The Economics of Construction
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The Economics of Construction

Stephen Gruneberg, Noble Francis

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eBook - ePub

The Economics of Construction

Stephen Gruneberg, Noble Francis

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About This Book

The construction of housing, commercial property and infrastructure projects – roads, bridges, tunnels, railways, airports – for both the private and public sectors is one of the biggest industries in the world. It contributes around 10 per cent of world GDP, employs 7 per cent of the global workforce, and consumes around 20 per cent of the world's energy. It is also a highly fragmented industry with very low profit margins and a high risk of failure for the many firms operating in its complex supply chain.

Stephen Gruneberg and Noble Francis present an up-to-date analysis of how construction markets operate, how firms collaborate on projects, and how their business models work. They explore the many distinctive features of the economics of the industry, such as the use of cost-reduction rather than profit-maximizing behaviour, the processes of tendering and procurement, and the often cyclical nature of demand. Particular challenges for the industry, such as the frequency of disputes between firms and the low productivity of the sector, are shown to be the outcomes of a business model that tends to focus on the volatility of demand and managing risk at the expense of improving efficiency. As well as discussing industry-wide issues, the authors also examine how individual projects are costed.

The book offers authoritative analysis and expert insight into the economics of a much misunderstood industry and is suitable for a range of courses in business schools and departments of architecture and the built environment.

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Getting to grips with construction industry statistics: Construction industry or construction sector?
Construction can be seen as an industry concerned with the production of the built environment. As an industry, its inputs cover a large variety of skills and materials. Its output covers many different types of products and services. As a sector of the economy, it includes the assembly of buildings and structures on site, the production of materials and building components and, indeed, the whole supply chain. This includes architects, surveyors, civil and structural engineers, plant and tool hire, construction product manufacturers and distribution. The construction sector is treated as one sector but, in fact, it covers a wide variety of work across many different areas. Construction output covers everything from the building of housing, commercial and industrial properties, education and health facilities to the building of vital infrastructure for water, energy, roads, rail, telecommunications and ports.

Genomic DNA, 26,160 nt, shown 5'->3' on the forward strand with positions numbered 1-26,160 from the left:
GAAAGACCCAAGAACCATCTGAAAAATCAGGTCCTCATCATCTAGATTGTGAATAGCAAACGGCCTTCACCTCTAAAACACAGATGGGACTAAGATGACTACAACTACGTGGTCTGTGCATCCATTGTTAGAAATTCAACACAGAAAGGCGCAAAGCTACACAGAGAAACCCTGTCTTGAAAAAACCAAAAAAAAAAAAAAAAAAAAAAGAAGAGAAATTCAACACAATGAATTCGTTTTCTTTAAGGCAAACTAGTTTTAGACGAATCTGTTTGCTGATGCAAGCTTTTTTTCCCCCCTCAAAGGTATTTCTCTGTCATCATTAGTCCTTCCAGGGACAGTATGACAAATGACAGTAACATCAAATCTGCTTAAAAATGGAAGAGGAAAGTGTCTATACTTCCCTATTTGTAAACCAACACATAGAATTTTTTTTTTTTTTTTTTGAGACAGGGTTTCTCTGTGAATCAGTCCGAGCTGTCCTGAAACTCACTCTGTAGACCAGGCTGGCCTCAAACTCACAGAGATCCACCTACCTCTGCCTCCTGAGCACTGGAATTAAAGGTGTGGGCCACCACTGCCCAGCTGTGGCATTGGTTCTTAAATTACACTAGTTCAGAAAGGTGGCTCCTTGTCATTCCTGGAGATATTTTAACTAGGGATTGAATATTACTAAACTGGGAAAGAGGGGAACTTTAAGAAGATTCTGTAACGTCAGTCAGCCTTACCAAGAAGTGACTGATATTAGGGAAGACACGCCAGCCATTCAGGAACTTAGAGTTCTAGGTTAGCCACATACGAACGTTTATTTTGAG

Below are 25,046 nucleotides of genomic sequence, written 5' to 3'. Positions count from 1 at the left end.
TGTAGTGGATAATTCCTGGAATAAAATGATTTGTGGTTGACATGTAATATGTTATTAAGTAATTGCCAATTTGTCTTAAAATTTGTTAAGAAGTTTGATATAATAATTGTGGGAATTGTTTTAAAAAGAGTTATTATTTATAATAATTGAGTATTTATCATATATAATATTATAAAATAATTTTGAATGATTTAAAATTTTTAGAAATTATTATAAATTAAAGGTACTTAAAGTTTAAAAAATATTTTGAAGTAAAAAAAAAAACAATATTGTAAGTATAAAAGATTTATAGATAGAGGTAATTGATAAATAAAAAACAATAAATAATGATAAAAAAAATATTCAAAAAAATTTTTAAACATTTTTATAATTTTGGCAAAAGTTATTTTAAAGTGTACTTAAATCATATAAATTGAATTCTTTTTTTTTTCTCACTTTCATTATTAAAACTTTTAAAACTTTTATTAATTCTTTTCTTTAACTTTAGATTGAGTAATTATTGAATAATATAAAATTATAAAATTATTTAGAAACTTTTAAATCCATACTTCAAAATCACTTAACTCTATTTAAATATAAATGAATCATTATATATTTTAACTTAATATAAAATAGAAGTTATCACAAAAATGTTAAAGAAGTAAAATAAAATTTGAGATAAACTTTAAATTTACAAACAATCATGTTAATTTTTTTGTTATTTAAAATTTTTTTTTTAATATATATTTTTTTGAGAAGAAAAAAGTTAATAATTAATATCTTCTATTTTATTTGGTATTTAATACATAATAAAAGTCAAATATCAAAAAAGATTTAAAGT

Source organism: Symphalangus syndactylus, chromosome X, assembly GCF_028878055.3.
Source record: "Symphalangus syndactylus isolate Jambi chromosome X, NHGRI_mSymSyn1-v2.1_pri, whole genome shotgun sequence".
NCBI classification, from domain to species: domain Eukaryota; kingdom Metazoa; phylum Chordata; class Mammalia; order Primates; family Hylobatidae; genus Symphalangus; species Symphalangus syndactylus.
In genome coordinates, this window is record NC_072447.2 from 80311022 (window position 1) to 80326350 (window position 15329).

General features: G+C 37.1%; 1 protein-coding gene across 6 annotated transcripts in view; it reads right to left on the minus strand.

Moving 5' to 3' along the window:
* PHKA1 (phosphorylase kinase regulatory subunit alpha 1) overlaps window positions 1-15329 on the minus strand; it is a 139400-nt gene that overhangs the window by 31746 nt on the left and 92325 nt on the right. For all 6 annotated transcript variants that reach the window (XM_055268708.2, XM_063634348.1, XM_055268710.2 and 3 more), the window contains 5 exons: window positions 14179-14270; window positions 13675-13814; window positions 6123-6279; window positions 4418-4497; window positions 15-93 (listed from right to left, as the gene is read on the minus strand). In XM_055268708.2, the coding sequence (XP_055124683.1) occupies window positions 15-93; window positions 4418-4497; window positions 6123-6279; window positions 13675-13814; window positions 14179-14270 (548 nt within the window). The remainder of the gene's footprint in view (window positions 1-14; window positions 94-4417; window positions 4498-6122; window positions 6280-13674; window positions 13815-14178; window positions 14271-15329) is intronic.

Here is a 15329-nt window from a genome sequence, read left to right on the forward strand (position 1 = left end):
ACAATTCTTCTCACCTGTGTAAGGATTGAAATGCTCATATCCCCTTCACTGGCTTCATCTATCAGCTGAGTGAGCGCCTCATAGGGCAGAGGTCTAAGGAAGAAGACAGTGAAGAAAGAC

Whatever an individual or collection of individuals may wish or need to do in the economy or society, they will require construction to have taken place first to be able to do it. People need houses to live in, schools and universities to undertake learning, clinics and hospitals to make or keep us physically fit and comfortable, and offices to work in and shops to buy goods in. Even if we work from home and shop online then we still need the internet infrastructure to have been built. In addition, we need roads to drive on, rail infrastructure for trains to travel on, clean water for drinking and bathing, electricity and gas to power heating and lighting. As the built environment has grown over many years, the current buildings and infrastructure have developed over time, and, as a consequence, the repair, maintenance and improvement of existing buildings and infrastructure is also vital.
To measure the scale of investment in construction as part of the whole economy, the United Kingdom National Accounts, also known as The Blue Book (see Office for National Statistics 2017), contains a chapter entitled “Gross Fixed Capital Formation” (GFCF), which presents the total invested by the economy in plant and equipment and buildings and structures. This investment is essential if the country is to survive and remain competitive, in much the same way as companies need to invest in machinery in order to survive.
Fixed capital is the value of assets that usually last longer than one year and are usually used to aid production. The concept of capital formation describes the production of the means of production. The term “gross fixed capital” is used to indicate that the plant and machinery and buildings are measured at brand new values before any depreciation has been deducted.
In terms of the whole economy, investment in the built environment, which includes buildings and structures, such as infrastructure, is a vital component of the United Kingdom’s fixed investment. Fixed investment is defined as long-term investment in plant and machinery, transport equipment, information technology, buildings and structures as well as major improvements to existing buildings and structures. The built environment accounts for over a half of all GFCF each year. Figure 1.1 shows that, in 2016, 52.8 per cent of all UK GFCF was in the built environment. The importance of this is that fixed investment enables increases in the productive capacity and productivity of the whole economy, by facilitating the production and movement of goods, capital, services and people.